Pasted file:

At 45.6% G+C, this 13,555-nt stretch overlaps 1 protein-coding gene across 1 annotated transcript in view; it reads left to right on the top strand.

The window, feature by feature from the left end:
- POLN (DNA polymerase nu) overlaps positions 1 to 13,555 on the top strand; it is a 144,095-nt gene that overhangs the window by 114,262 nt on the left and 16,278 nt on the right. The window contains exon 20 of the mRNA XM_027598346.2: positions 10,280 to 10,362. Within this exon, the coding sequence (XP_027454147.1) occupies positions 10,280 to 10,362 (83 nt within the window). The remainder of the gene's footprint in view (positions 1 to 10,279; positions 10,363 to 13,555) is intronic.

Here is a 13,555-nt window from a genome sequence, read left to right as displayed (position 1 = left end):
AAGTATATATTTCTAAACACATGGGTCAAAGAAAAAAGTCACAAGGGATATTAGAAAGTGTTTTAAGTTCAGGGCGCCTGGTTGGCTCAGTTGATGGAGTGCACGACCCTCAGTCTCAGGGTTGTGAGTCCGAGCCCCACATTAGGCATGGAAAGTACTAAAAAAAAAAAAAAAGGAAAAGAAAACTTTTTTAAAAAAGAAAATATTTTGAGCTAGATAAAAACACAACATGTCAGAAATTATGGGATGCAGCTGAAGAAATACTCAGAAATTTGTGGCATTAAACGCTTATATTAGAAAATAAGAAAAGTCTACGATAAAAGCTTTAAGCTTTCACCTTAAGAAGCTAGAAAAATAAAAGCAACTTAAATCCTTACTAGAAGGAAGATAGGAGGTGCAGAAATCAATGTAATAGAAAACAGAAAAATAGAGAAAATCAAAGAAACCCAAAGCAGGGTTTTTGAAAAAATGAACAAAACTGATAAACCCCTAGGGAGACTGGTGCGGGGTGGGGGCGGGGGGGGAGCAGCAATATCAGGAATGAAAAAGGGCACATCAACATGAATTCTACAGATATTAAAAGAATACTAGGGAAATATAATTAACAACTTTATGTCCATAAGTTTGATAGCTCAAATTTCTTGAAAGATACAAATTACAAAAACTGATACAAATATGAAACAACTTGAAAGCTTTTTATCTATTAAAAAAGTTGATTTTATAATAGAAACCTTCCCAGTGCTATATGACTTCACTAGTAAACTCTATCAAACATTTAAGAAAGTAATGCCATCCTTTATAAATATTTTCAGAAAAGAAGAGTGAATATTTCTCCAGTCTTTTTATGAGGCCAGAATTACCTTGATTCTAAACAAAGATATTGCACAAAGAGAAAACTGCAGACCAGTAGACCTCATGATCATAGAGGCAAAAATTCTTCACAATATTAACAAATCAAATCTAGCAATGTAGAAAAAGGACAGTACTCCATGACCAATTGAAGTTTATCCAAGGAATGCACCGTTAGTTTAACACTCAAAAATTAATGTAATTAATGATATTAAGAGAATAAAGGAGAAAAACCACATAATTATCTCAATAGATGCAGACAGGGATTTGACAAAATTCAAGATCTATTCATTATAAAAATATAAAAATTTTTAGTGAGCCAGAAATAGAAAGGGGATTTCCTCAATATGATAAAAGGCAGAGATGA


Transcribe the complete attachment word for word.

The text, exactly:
At 45.6% G+C, this 13,555-nt stretch overlaps 1 protein-coding gene across 1 annotated transcript in view; it reads left to right on the top strand.

The window, feature by feature from the left end:
- POLN (DNA polymerase nu) overlaps positions 1 to 13,555 on the top strand; it is a 144,095-nt gene that overhangs the window by 114,262 nt on the left and 16,278 nt on the right. The window contains exon 20 of the mRNA XM_027598346.2: positions 10,280 to 10,362. Within this exon, the coding sequence (XP_027454147.1) occupies positions 10,280 to 10,362 (83 nt within the window). The remainder of the gene's footprint in view (positions 1 to 10,279; positions 10,363 to 13,555) is intronic.

Here is a 13,555-nt window from a genome sequence, read left to right as displayed (position 1 = left end):
AAGTATATATTTCTAAACACATGGGTCAAAGAAAAAAGTCACAAGGGATATTAGAAAGTGTTTTAAGTTCAGGGCGCCTGGTTGGCTCAGTTGATGGAGTGCACGACCCTCAGTCTCAGGGTTGTGAGTCCGAGCCCCACATTAGGCATGGAAAGTACTAAAAAAAAAAAAAAAGGAAAAGAAAACTTTTTTAAAAAAGAAAATATTTTGAGCTAGATAAAAACACAACATGTCAGAAATTATGGGATGCAGCTGAAGAAATACTCAGAAATTTGTGGCATTAAACGCTTATATTAGAAAATAAGAAAAGTCTACGATAAAAGCTTTAAGCTTTCACCTTAAGAAGCTAGAAAAATAAAAGCAACTTAAATCCTTACTAGAAGGAAGATAGGAGGTGCAGAAATCAATGTAATAGAAAACAGAAAAATAGAGAAAATCAAAGAAACCCAAAGCAGGGTTTTTGAAAAAATGAACAAAACTGATAAACCCCTAGGGAGACTGGTGCGGGGTGGGGGCGGGGGGGGAGCAGCAATATCAGGAATGAAAAAGGGCACATCAACATGAATTCTACAGATATTAAAAGAATACTAGGGAAATATAATTAACAACTTTATGTCCATAAGTTTGATAGCTCAAATTTCTTGAAAGATACAAATTACAAAAACTGATACAAATATGAAACAACTTGAAAGCTTTTTATCTATTAAAAAAGTTGATTTTATAATAGAAACCTTCCCAGTGCTATATGACTTCACTAGTAAACTCTATCAAACATTTAAGAAAGTAATGCCATCCTTTATAAATATTTTCAGAAAAGAAGAGTGAATATTTCTCCAGTCTTTTTATGAGGCCAGAATTACCTTGATTCTAAACAAAGATATTGCACAAAGAGAAAACTGCAGACCAGTAGACCTCATGATCATAGAGGCAAAAATTCTTCACAATATTAACAAATCAAATCTAGCAATGTAGAAAAAGGACAGTACTCCATGACCAATTGAAGTTTATCCAAGGAATGCACCGTTAGTTTAACACTCAAAAATTAATGTAATTAATGATATTAAGAGAATAAAGGAGAAAAACCACATAATTATCTCAATAGATGCAGACAGGGATTTGACAAAATTCAAGATCTATTCATTATAAAAATATAAAAATTTTTAGTGAGCCAGAAATAGAAAGGGGATTTCCTCAATATGATAAAAGGCAGAGATGA